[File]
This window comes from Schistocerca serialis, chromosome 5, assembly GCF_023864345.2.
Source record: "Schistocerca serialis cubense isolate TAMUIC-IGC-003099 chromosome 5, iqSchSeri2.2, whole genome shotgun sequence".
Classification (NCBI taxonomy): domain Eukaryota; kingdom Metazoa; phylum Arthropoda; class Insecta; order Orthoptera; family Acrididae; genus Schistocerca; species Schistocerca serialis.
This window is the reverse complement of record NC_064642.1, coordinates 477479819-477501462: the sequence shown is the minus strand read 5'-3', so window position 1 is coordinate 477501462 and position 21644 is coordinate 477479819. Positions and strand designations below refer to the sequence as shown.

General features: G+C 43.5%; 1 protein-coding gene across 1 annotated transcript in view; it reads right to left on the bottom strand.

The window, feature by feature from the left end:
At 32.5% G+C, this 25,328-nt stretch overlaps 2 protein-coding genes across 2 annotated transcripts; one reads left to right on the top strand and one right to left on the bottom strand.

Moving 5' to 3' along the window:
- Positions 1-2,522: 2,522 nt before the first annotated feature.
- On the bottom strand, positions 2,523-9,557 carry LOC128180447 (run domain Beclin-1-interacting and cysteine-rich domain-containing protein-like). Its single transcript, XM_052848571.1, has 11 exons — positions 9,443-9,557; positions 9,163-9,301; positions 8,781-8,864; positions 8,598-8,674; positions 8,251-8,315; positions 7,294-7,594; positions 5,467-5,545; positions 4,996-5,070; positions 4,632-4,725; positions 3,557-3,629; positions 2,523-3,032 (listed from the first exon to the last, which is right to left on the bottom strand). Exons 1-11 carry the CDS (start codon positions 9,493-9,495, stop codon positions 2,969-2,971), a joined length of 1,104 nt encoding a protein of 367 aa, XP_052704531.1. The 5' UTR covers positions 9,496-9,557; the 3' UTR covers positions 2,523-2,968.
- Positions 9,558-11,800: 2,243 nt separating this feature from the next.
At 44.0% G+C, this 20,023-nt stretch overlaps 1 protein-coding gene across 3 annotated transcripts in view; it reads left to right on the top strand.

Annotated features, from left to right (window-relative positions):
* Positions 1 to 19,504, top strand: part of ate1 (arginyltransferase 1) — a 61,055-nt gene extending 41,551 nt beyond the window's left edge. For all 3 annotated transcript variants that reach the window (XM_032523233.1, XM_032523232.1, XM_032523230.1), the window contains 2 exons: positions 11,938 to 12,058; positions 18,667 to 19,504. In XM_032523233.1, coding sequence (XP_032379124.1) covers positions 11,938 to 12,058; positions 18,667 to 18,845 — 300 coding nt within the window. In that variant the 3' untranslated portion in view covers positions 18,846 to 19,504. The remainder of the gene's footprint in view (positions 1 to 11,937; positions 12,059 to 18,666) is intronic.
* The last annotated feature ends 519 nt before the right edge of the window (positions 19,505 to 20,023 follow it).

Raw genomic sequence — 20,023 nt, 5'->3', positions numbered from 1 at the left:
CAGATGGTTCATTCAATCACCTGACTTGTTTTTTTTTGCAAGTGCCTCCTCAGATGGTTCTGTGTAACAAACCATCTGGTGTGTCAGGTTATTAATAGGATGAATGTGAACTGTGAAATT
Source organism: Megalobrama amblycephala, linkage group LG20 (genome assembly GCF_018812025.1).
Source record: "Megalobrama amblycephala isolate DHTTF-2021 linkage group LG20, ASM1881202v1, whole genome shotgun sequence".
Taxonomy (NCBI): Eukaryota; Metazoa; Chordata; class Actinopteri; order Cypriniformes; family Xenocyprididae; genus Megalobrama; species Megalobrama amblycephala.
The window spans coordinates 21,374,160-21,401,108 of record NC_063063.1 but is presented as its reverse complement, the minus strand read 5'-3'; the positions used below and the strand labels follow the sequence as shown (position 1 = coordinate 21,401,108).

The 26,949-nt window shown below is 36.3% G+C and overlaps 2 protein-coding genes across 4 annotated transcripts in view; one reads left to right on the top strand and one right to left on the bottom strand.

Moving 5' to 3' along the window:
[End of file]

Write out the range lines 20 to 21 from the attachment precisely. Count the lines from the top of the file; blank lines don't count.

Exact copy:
Taxonomy (NCBI): Eukaryota; Metazoa; Chordata; class Actinopteri; order Cypriniformes; family Xenocyprididae; genus Megalobrama; species Megalobrama amblycephala.
The window spans coordinates 21,374,160-21,401,108 of record NC_063063.1 but is presented as its reverse complement, the minus strand read 5'-3'; the positions used below and the strand labels follow the sequence as shown (position 1 = coordinate 21,401,108).